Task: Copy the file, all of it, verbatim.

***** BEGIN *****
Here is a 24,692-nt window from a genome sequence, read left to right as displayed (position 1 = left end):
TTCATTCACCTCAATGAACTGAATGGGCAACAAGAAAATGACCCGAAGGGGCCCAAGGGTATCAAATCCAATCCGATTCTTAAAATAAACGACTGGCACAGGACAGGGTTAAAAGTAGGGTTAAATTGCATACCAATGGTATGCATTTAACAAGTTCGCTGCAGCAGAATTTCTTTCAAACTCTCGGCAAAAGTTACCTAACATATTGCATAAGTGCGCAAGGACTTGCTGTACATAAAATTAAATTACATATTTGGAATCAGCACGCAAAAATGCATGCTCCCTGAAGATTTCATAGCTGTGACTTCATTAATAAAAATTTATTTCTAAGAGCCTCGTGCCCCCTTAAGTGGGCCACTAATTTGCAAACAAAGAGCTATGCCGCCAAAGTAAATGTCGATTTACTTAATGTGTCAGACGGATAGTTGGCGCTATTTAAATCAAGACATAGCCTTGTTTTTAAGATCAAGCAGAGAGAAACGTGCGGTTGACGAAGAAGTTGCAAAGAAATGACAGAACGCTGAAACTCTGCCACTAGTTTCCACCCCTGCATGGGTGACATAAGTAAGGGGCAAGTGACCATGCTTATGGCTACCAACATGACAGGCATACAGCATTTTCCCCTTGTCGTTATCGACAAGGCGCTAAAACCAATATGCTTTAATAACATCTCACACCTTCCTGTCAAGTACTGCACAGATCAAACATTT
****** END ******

Here is a 24,692-nt window from a genome sequence, read left to right as displayed (position 1 = left end):
TTCATTCACCTCAATGAACTGAATGGGCAACAAGAAAATGACCCGAAGGGGCCCAAGGGTATCAAATCCAATCCGATTCTTAAAATAAACGACTGGCACAGGACAGGGTTAAAAGTAGGGTTAAATTGCATACCAATGGTATGCATTTAACAAGTTCGCTGCAGCAGAATTTCTTTCAAACTCTCGGCAAAAGTTACCTAACATATTGCATAAGTGCGCAAGGACTTGCTGTACATAAAATTAAATTACATATTTGGAATCAGCACGCAAAAATGCATGCTCCCTGAAGATTTCATAGCTGTGACTTCATTAATAAAAATTTATTTCTAAGAGCCTCGTGCCCCCTTAAGTGGGCCACTAATTTGCAAACAAAGAGCTATGCCGCCAAAGTAAATGTCGATTTACTTAATGTGTCAGACGGATAGTTGGCGCTATTTAAATCAAGACATAGCCTTGTTTTTAAGATCAAGCAGAGAGAAACGTGCGGTTGACGAAGAAGTTGCAAAGAAATGACAGAACGCTGAAACTCTGCCACTAGTTTCCACCCCTGCATGGGTGACATAAGTAAGGGGCAAGTGACCATGCTTATGGCTACCAACATGACAGGCATACAGCATTTTCCCCTTGTCGTTATCGACAAGGCGCTAAAACCAATATGCTTTAATAACATCTCACACCTTCCTGTCAAGTACTGCACAGATCAAACATTT